Christians are called to confront the material, spiritual and moral destitution of “our brothers and sisters, to touch it, to make it our own and to take practical steps to alleviate it,”
In his first message for Lent, which begins March 5 for Latin-rite Catholics, he encouraged the faithful to “imitate Christ who became poor and enriched us by his poverty.”
“It means following and imitating Jesus, who sought out the poor and sinners as a shepherd lovingly seeks his lost sheep. In union with Jesus, we can courageously open up new paths of evangelization and human promotion”.
Pope Francis explains that “Lent is a fitting time for self-denial,” and that “we would do well to ask ourselves what we can give up in order to help and enrich others by our own poverty.”
He continues with “Destitution is not the same as poverty: destitution is poverty without faith, without support, without hope. There are three types of destitution: material, moral and spiritual.
“Material destitution is what is normally called poverty, and affects those living in conditions opposed to human dignity: those who lack basic rights and needs such as food, water, hygiene, work and the opportunity to develop and grow culturally. In response to this destitution, the Church offers her help, her diakonia, in meeting these needs and binding these wounds which disfigure the face of humanity.
“In the poor and outcast we see Christ’s face; by loving and helping the poor, we love and serve Christ. Our efforts are also directed to ending violations of human dignity, discrimination and abuse in the world, for these are so often the cause of destitution. When power, luxury and money become idols, they take priority over the need for a fair distribution of wealth. Our consciences thus need to be converted to justice, equality, simplicity and sharing”.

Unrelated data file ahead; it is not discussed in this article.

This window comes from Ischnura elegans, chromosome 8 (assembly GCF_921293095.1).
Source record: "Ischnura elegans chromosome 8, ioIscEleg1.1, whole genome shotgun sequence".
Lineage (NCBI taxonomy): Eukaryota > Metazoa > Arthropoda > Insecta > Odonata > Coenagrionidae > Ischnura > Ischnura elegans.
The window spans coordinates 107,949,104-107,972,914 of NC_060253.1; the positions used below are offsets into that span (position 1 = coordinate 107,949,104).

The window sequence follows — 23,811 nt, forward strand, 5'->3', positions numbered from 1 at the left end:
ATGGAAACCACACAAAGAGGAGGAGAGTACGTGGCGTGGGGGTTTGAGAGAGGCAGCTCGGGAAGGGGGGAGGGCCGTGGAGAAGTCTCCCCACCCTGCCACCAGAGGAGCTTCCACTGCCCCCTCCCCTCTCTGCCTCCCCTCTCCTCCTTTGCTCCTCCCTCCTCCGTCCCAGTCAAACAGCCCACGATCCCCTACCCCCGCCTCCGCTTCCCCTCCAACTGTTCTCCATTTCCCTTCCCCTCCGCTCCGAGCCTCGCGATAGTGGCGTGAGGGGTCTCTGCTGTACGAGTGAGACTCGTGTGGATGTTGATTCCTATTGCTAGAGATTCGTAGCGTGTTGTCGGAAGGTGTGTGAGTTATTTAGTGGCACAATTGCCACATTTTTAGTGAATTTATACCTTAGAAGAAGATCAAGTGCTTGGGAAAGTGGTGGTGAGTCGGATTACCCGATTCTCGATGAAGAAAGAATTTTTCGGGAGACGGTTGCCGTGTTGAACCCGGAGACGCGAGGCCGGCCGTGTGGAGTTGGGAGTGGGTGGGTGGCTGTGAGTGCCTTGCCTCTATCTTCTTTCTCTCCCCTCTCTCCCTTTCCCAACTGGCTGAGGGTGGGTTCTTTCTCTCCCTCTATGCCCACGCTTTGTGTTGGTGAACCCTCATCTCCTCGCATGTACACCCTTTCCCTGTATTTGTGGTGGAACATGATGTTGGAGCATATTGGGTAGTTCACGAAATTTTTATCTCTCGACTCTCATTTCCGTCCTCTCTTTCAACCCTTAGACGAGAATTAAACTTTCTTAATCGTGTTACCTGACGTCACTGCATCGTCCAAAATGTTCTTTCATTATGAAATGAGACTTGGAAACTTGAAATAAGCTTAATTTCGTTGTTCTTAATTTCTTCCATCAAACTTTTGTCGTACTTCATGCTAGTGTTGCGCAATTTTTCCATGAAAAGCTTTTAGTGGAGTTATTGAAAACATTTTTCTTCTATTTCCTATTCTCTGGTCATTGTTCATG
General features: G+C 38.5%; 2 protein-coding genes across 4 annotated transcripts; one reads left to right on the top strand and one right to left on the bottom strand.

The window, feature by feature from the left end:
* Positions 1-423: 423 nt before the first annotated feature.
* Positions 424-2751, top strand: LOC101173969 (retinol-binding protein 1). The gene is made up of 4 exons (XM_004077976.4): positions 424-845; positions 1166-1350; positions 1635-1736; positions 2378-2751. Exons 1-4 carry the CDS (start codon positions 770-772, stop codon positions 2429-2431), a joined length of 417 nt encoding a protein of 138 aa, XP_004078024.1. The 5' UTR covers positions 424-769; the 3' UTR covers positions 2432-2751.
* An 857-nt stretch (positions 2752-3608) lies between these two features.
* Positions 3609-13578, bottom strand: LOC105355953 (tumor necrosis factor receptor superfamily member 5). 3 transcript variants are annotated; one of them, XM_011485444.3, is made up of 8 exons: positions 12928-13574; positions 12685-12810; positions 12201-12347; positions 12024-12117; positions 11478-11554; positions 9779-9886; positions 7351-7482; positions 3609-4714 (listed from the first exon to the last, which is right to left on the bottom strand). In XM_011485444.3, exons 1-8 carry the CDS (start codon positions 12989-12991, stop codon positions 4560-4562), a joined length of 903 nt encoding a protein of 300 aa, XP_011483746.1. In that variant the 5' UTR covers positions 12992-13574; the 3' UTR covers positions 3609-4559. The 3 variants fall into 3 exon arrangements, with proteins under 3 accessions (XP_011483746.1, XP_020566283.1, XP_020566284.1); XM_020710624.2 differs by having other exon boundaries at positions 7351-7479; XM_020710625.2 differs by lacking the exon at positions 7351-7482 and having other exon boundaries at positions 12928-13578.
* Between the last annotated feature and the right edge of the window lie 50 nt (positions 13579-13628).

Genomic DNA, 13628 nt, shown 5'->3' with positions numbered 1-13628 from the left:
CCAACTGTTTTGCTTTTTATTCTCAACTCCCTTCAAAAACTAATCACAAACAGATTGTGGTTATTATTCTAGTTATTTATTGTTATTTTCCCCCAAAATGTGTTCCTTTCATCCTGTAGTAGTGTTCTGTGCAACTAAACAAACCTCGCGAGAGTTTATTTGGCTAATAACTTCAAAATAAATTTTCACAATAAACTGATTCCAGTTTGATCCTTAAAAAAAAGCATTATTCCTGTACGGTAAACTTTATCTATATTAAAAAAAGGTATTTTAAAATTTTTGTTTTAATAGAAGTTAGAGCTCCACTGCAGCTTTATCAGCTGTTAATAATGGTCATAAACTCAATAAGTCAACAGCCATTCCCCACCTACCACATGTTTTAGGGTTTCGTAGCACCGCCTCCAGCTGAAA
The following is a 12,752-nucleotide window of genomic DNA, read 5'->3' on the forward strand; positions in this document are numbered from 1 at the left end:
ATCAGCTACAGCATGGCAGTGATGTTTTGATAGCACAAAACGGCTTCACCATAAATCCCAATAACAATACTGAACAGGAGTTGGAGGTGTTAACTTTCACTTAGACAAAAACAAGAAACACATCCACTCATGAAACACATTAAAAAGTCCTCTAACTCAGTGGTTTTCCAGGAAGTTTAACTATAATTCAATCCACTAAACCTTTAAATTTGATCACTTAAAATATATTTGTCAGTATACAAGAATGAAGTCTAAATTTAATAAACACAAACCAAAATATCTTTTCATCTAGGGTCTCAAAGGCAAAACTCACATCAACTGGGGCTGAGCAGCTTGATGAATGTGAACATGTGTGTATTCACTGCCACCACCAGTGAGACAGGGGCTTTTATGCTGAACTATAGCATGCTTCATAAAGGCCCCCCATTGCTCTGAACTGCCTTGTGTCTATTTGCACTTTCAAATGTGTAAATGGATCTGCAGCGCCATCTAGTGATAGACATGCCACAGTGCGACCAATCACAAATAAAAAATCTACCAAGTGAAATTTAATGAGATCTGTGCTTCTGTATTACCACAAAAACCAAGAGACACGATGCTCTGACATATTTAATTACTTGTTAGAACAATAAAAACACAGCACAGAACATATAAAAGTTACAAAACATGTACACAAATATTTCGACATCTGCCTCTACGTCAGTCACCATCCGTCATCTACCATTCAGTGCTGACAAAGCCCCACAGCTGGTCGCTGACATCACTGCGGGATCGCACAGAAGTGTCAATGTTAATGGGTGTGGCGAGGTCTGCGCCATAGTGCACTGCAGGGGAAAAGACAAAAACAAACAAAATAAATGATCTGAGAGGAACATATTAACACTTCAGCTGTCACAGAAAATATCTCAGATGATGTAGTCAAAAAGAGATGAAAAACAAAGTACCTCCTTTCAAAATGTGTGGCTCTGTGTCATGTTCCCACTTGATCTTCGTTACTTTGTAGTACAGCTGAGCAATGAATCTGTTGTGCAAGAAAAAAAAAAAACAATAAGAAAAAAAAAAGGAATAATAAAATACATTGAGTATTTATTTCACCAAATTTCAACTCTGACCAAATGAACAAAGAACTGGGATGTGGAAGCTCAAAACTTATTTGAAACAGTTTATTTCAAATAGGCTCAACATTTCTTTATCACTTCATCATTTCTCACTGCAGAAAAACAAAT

“No less a concern is moral destitution, which consists in slavery to vice and sin. How much pain is caused in families because one of their members – often a young person – is in thrall to alcohol, drugs, gambling or pornography! How many people no longer see meaning in life or prospects for the future, how many have lost hope! And how many are plunged into this destitution by unjust social conditions, by unemployment, which takes away their dignity as breadwinners, and by lack of equal access to education and health care. In such cases, moral destitution can be considered impending suicide.
“This type of destitution, which also causes financial ruin, is invariably linked to the spiritual destitution which we experience when we turn away from God and reject his love. If we think we don’t need God who reaches out to us through Christ, because we believe we can make do on our own, we are headed for a fall. God alone can truly save and free us”.
” The Gospel is the real antidote to spiritual destitution: wherever we go, we are called as Christians to proclaim the liberating news that forgiveness for sins committed is possible, that God is greater than our sinfulness, that he freely loves us at all times and that we were made for communion and eternal life.
“The Lord asks us to be joyous heralds of this message of mercy and hope! It is thrilling to experience the joy of spreading this good news, sharing the treasure entrusted to us, consoling broken hearts and offering hope to our brothers and sisters experiencing darkness.
He then voices a prayer to the Holy Spirit, asking that he help us in our resolutions to have a greater concern and responsibility for humanity “so that we can become merciful and act with mercy.”
“In expressing this hope, I likewise pray that each individual member of the faithful and every Church community will undertake a fruitful Lenten journey,” the Pope states, adding that “I ask all of you to pray for me. May the Lord bless you and Our Lady keep you safe.”
The full text is easily something that one can pray over in order to repent (literally, change one’s way of thinking)